Miele Blizzard CX1 Comfort PowerLine Vacuum
WHAT IS THE MIELE BLIZZARD CX1 COMFORT POWERLINE vacuum?
The Miele Blizzard CX1 Comfort PowerLine is Miele’s first bagless vacuum cleaner range. Having been a staunch proponent of bagged cleaners for years – and it still is – Miele has now thrown down the gauntlet and lot of reasearch and development dollars to offer a bagless option. It’s a winner and stunner vacuum.
Enter the range-topping Miele Blizzard CX1 Comfort PowerLine. This premium bagless cylinder vacuum cleaner is a suction powerhouse that is bristling with features.
Wireless remote control, variable power, self-cleaning low-maintenance filters, easy-to-empty bin and a raft of tools are just the beginning of the story. It is not great for pet hairs on carpets (there’s the Miele CX1 Cat & Dog version for that) – but otherwise, the Miele Blizzard CX1 Comfort PowerLine never fails to impress.
Out of the box, the flagship Comfort Miele Blizzard CX1 edition is a sleek-looking cylinder cleaner. Its white coachwork, darker panels and sweeping lines are reminiscent of a fly-bridge on a luxury yacht, and the crystal-clear bin offers you a window into the centre of its single cyclone bagless system. The Miele Blizzard CX1 isn’t small, nor is it light, but it certainly looks like it means business.
Pulling the cleaner around, the weight and size become irrelevant thanks to four Dynamic Drive casters. These combine 360-degree rotation with air-filled open rubber tyres, giving the cleaner super-smooth movement even over rough surfaces such as riven floor tiles.
They lose a little of their grace in very deep-pile carpet, but each caster body has a pair of parabolic ski-like mouldings to help stop the wheels bogging down.
At the back end of the cleaner a handle pulls up, allowing you to lift off the large cyclone and bin assembly with one hand. The single cyclone sees air-flow over 100kmh in its vortex, and Miele claims that it’s quieter and works more efficiently at variable power levels than multi-cyclone designs.
A full-size flap at the bottom swings open for easy bin unloading, aided by the fact the vortex chamber is at right angles to the bin so fluff and other larger debris can’t get stuck around a central core.
There’s a mesh gauze cup in the centre of the vortex, accessed by a panel that pulls off the back of the bin, and a finer mesh filter in a frame inside the bin. This doesn’t need regular cleaning, but when it does you have to get your hand in the bin to unclip its support frame.
The Miele Blizzard CX1 s real business filter is huge, housed in its own separate dust bin and has a self-cleaning function. Made by Gore (the company famous for Gore-Tex), the CleanStream filter is a folded fibrous canister with a row of prongs on the inside that rotate to agitate and flick dust out of the filter into the base of its bin.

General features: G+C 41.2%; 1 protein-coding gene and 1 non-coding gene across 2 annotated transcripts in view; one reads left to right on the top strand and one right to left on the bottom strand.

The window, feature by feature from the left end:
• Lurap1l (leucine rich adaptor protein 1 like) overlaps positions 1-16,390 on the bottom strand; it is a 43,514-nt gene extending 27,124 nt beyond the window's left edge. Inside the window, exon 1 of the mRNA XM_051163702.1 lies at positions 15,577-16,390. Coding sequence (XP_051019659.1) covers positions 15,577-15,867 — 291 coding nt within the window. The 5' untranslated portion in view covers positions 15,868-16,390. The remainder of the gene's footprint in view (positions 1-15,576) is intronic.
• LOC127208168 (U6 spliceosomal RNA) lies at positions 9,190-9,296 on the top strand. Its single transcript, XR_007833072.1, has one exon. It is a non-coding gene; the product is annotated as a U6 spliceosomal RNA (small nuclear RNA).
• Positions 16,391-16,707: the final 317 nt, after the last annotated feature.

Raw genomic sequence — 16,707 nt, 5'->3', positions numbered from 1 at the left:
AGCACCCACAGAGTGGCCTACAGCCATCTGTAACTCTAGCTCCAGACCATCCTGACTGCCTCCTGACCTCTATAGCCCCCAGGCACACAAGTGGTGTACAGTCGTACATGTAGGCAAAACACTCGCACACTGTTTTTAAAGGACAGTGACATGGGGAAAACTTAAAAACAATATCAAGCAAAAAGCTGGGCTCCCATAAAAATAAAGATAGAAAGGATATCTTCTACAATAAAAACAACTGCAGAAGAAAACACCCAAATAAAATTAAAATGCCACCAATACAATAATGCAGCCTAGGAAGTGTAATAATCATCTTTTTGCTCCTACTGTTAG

The Miele Blizzard CX1 automatically detects when this filter is becoming blocked and pauses the vacuuming power for 20 seconds while it rotates the prongs to clear the filter. You can also initiate automatic filter cleaning by using the Comfort Clean button on the cleaner control panel at any time.
The filter canister pulls out of the cleaner and the filter pulls out of the bin so you can empty the contents; we found this didn’t need doing very often either. We got in the habit of giving the Comfort Clean feature a whirl every couple of cleaning sessions to keep the filter in tip-top performance.
Beside the Comfort Clean button, the control panel sports four power level indicators with graphics depicting increasing power for curtains, rugs, carpets and parquet/hard floors. There are no controls for this on the cleaner, however. That’s handled by Miele’s sumptuous comfort handle with its wireless remote control.
Powered by a long-life replaceable button battery, the remote buttons offer thumb control on/off and /- for power level. With the cleaner switched on, the last-used power level indicator pulses slowly until you press on/off on the handle. It starts slow and builds to that level. Up/down adjusts power level accordingly, and another press of the power button puts the Miele Blizzard CX1 into standby.
There is no shortage of tools on this top-spec model, although the Miele Blizzard CX1 Comfort PowerLine is clearly leaning towards hard floors and homes without pets.
The flexible hose, handle, tubes and tools all clip together and unclip with the consummate ease of a very slick and well-designed product. The telescopic metal tubes are a fine piece of engineering, feeling solid in the hand and fitted with a simple collar that pushes up or down to unlock the telescopic action.
At full length they offer plenty of scope for high-up cobwebs, and we found them comfortable vacuuming at floor height with the tubes extended about half way.
Six tools are supplied, majoring on Miele’s EcoTeq Plus multi-purpose floor-head. This mid-size head is nicely articulated with a tilt-and-pivot neck and two large rear rollers, so easy to manoeuvre around obstacles.
The base runs flush over carpet, with just a couple of thread-catching pads for support. This provides a good, deep clean of carpets – but will see the head sticking down on full power. Tap the foot switch on top of the head and two rows of stiff bristles drop down for hard floors.
- 21 Mar, 2022